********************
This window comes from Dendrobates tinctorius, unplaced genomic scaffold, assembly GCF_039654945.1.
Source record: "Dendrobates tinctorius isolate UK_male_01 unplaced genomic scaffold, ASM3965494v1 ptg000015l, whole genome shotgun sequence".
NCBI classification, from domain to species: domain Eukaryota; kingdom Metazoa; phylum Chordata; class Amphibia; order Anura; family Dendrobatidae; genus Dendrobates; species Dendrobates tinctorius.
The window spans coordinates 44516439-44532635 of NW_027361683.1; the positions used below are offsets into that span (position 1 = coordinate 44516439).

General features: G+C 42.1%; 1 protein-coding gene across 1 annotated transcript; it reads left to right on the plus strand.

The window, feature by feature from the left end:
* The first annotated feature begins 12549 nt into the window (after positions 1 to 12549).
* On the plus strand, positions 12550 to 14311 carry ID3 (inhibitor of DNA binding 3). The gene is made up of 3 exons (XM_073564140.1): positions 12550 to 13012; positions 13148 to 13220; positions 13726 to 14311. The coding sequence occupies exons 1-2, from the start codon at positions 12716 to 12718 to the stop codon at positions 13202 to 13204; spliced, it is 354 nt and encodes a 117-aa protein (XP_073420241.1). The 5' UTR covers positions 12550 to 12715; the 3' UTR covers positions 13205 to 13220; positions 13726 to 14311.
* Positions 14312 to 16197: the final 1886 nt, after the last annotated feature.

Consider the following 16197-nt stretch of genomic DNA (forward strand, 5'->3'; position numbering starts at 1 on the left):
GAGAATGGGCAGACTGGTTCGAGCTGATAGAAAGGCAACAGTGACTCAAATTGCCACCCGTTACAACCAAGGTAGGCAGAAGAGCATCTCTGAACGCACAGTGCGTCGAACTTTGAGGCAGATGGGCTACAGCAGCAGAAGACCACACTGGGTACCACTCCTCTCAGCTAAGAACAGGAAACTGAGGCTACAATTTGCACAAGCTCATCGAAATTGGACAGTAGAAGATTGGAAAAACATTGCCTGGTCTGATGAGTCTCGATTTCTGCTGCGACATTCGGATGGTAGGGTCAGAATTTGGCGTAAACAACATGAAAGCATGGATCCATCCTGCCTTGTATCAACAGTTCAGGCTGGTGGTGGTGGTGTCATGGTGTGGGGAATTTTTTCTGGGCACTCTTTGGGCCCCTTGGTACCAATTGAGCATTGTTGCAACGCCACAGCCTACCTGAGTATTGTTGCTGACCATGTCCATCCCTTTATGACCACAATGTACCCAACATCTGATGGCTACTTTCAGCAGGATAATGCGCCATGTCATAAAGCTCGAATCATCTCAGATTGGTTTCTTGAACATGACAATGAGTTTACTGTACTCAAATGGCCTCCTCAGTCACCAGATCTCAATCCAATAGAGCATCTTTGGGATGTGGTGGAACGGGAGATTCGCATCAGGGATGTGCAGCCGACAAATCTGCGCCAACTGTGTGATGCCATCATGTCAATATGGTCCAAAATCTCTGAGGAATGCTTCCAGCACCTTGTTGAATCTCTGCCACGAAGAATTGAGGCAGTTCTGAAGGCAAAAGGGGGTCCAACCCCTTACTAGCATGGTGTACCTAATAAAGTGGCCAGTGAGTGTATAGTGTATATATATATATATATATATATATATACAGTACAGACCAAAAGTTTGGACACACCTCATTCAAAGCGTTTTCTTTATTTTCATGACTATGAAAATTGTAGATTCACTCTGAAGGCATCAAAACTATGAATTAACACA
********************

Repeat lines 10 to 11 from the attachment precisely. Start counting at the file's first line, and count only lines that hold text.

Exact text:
Consider the following 16197-nt stretch of genomic DNA (forward strand, 5'->3'; position numbering starts at 1 on the left):
GAGAATGGGCAGACTGGTTCGAGCTGATAGAAAGGCAACAGTGACTCAAATTGCCACCCGTTACAACCAAGGTAGGCAGAAGAGCATCTCTGAACGCACAGTGCGTCGAACTTTGAGGCAGATGGGCTACAGCAGCAGAAGACCACACTGGGTACCACTCCTCTCAGCTAAGAACAGGAAACTGAGGCTACAATTTGCACAAGCTCATCGAAATTGGACAGTAGAAGATTGGAAAAACATTGCCTGGTCTGATGAGTCTCGATTTCTGCTGCGACATTCGGATGGTAGGGTCAGAATTTGGCGTAAACAACATGAAAGCATGGATCCATCCTGCCTTGTATCAACAGTTCAGGCTGGTGGTGGTGGTGTCATGGTGTGGGGAATTTTTTCTGGGCACTCTTTGGGCCCCTTGGTACCAATTGAGCATTGTTGCAACGCCACAGCCTACCTGAGTATTGTTGCTGACCATGTCCATCCCTTTATGACCACAATGTACCCAACATCTGATGGCTACTTTCAGCAGGATAATGCGCCATGTCATAAAGCTCGAATCATCTCAGATTGGTTTCTTGAACATGACAATGAGTTTACTGTACTCAAATGGCCTCCTCAGTCACCAGATCTCAATCCAATAGAGCATCTTTGGGATGTGGTGGAACGGGAGATTCGCATCAGGGATGTGCAGCCGACAAATCTGCGCCAACTGTGTGATGCCATCATGTCAATATGGTCCAAAATCTCTGAGGAATGCTTCCAGCACCTTGTTGAATCTCTGCCACGAAGAATTGAGGCAGTTCTGAAGGCAAAAGGGGGTCCAACCCCTTACTAGCATGGTGTACCTAATAAAGTGGCCAGTGAGTGTATAGTGTATATATATATATATATATATATATATACAGTACAGACCAAAAGTTTGGACACACCTCATTCAAAGCGTTTTCTTTATTTTCATGACTATGAAAATTGTAGATTCACTCTGAAGGCATCAAAACTATGAATTAACACA